Russia Country Name
It is the traditional name under which both the extreme eastern region of Europe (or Sarmatic region) is indicated, as well as the political unity that corresponded to it and still corresponds to it today, although a denomination is more properly applied to the latter different. The origin of the name is disputed: probably the Slavs designated the Scandinavian Varangians with the name Rus ′; this hypothesis is supported by the fact that Ruotsiis the name used by the Finns to designate the Scandinavians. With the expansion of the Tsarist rule and with the incipient enhancement of the Asian part of this domain, the extension of the name Russia beyond the Urals goes hand in hand. The Bolshevik revolution, completely changing the relationships previously existing between the various ethnic groups making up the Russian state, replaced the old denomination, which essentially expressed the rights of the most numerous element, the affirmation of the common convergence of these different units in the unity of the state, according to the federative concept that underlies it. Alongside the official abbreviations with which the new body is marked (SSSR – Sojuz Sovetskich Socialističeskich Respublik, or “Union of Soviet Socialist Republics” hence the abbreviation, commonly used, of the USSR), the old name of Russia has been preserved, both limited to the European area, and extended to the entire domain of the Soviet federation. In an improper (and unofficial) sense, some also refer to Russia as the Russian Soviet Federal Socialist Republic (RSFSR), that is the most powerful state of the Union, as opposed to the other six republics of which it is constituted.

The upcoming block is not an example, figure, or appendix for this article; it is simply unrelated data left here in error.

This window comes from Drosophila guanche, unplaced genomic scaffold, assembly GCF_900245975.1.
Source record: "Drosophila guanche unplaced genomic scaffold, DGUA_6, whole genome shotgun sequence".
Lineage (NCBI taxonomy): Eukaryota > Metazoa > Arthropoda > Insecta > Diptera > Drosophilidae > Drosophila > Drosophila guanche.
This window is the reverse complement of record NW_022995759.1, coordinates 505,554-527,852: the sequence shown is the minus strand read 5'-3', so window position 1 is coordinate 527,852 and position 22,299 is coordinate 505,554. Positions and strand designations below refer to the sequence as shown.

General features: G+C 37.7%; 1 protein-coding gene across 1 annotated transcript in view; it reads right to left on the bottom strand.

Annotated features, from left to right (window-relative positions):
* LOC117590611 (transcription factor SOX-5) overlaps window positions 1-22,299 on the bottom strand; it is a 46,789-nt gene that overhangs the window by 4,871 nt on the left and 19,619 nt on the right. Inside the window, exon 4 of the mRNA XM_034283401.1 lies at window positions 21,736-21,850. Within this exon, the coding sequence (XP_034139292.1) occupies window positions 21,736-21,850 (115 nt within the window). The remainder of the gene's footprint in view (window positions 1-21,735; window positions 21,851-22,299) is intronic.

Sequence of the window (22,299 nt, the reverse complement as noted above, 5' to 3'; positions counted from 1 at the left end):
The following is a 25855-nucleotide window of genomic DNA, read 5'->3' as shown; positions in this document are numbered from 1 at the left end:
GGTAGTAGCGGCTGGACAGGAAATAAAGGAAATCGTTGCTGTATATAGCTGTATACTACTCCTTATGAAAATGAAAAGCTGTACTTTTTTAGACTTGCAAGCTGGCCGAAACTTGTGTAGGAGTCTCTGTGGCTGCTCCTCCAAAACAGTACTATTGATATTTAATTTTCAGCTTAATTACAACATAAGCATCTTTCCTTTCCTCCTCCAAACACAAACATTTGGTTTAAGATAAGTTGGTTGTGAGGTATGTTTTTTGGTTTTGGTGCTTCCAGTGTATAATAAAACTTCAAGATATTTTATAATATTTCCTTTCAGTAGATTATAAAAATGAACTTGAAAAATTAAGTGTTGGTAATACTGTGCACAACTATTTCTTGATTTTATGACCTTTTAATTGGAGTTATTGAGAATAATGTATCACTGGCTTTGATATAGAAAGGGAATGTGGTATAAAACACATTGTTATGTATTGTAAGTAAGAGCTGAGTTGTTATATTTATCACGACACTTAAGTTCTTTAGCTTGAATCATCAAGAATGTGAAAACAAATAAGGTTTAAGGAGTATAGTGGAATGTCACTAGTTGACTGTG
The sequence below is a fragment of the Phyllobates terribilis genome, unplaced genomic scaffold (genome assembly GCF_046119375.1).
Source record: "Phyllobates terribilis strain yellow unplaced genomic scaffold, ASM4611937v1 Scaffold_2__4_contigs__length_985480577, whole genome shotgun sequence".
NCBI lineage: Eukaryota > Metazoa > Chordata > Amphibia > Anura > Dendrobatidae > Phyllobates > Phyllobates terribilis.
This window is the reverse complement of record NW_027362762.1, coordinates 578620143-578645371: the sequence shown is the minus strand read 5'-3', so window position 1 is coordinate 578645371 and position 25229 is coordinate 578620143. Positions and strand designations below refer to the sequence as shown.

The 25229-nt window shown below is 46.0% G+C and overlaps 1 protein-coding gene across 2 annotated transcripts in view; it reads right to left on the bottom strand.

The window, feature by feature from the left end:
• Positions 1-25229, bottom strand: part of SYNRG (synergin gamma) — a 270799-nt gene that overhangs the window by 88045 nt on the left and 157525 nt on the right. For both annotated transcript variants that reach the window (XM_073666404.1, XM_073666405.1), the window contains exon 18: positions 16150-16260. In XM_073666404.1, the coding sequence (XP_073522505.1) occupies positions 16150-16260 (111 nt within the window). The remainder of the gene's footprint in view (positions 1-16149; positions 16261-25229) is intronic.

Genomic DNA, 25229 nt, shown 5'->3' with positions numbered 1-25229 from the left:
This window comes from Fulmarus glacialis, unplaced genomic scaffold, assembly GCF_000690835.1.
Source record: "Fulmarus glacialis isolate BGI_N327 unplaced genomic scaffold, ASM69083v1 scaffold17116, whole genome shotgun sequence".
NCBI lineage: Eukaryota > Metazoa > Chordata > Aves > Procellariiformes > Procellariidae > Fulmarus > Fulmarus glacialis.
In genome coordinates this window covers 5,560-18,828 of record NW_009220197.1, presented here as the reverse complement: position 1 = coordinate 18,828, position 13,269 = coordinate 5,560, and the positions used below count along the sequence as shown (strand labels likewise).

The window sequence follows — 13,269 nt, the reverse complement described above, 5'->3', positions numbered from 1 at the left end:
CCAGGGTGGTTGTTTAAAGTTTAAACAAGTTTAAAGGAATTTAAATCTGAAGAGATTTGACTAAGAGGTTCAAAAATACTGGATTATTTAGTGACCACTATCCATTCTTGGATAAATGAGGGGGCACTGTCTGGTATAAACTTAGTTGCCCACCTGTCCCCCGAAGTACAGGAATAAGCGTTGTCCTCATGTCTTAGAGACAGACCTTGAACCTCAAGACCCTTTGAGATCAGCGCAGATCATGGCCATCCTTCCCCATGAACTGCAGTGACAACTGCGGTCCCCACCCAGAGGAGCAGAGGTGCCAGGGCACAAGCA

Finally, it is not uncommon to hear about a Russia proper, formed by the 13 regions (kraj) of Leningrad, Moscow, Ivanovo, West, Voronezh, Kursk, North, Gor′kij (Nizhny Novgorod), Middle Volga, Saratov, Stalingrad (Caricyn), Pyatigorsk and the Black Sea, including the two autonomous republics ASSR = Autonomye Socialists è eskie Sovetskie Respubliki) of the Volga Germans (Nemcev Povol ž ′ ja) and the 10 autonomous territories (AO = Avtonomnye Oblasti) of the Kalmykas) (Kalmycka), of the Adighe (Adygejskaja), of the Karaciai (Kara è aevskaja), of the Kabardini (Kabardino – Balkarskaja), of the Ossetians of the N. (Severo – Osetskaja), of the Ingushetians (Ingu š etskaja) and of the Chechens (Č e è enskaja). Neither of these last two meanings, however, corresponds to a geographical individuality: the first, in fact, while extending the name Russia to the shores of the Pacific, breaks in various ways the unity, or rather the different natural unities to be which results from the Asian part of Soviet domination, and the second does not recompose even that defined in a certain way by the Urals peak, the Ural river and the depression of the two Manyč (or perhaps by the hip of the Caucasian ridge), borders crossed several times or not reached by the expiry of the administrative limits.
For these reasons it seems preferable to keep the name Russia its traditional value (thus leaving aside any correspondence to political or administrative entities), that is to say, considering it equivalent to the strictly European Russia. Although the distinction between this and the Asian side tends to disappear, the contrast is still too evident and substantial, for one to hesitate to recognize in the former the vital, economic and cultural nucleus of the entire USSR.
The geographical treatment, for the physical and anthropic part, will therefore particularly concern European Russia; please refer to the major voices Caucasus, Siberia and Turkestan, as well as to the minor ones Armenia, Azerbaijan, Bukhara, Chiva, Georgia, Turkmenistan, Tajikistan, Transcaucasia, Uzbekistan, etc., for the corresponding discussion on Russia of Asia. More news on Ukraine, White Russia and other minor political divisions of European Russia will be found in the rumors dedicated to them. For an exhaustive discussion of the political-administrative organization and economic conditions of the Union of Soviet Republics, see item u. r. s. s., since we will limit ourselves here to giving only a few indispensable hints.
As is well understood, the treatment of Russian history, art and literature finds a place in this item in accordance with the usual denomination.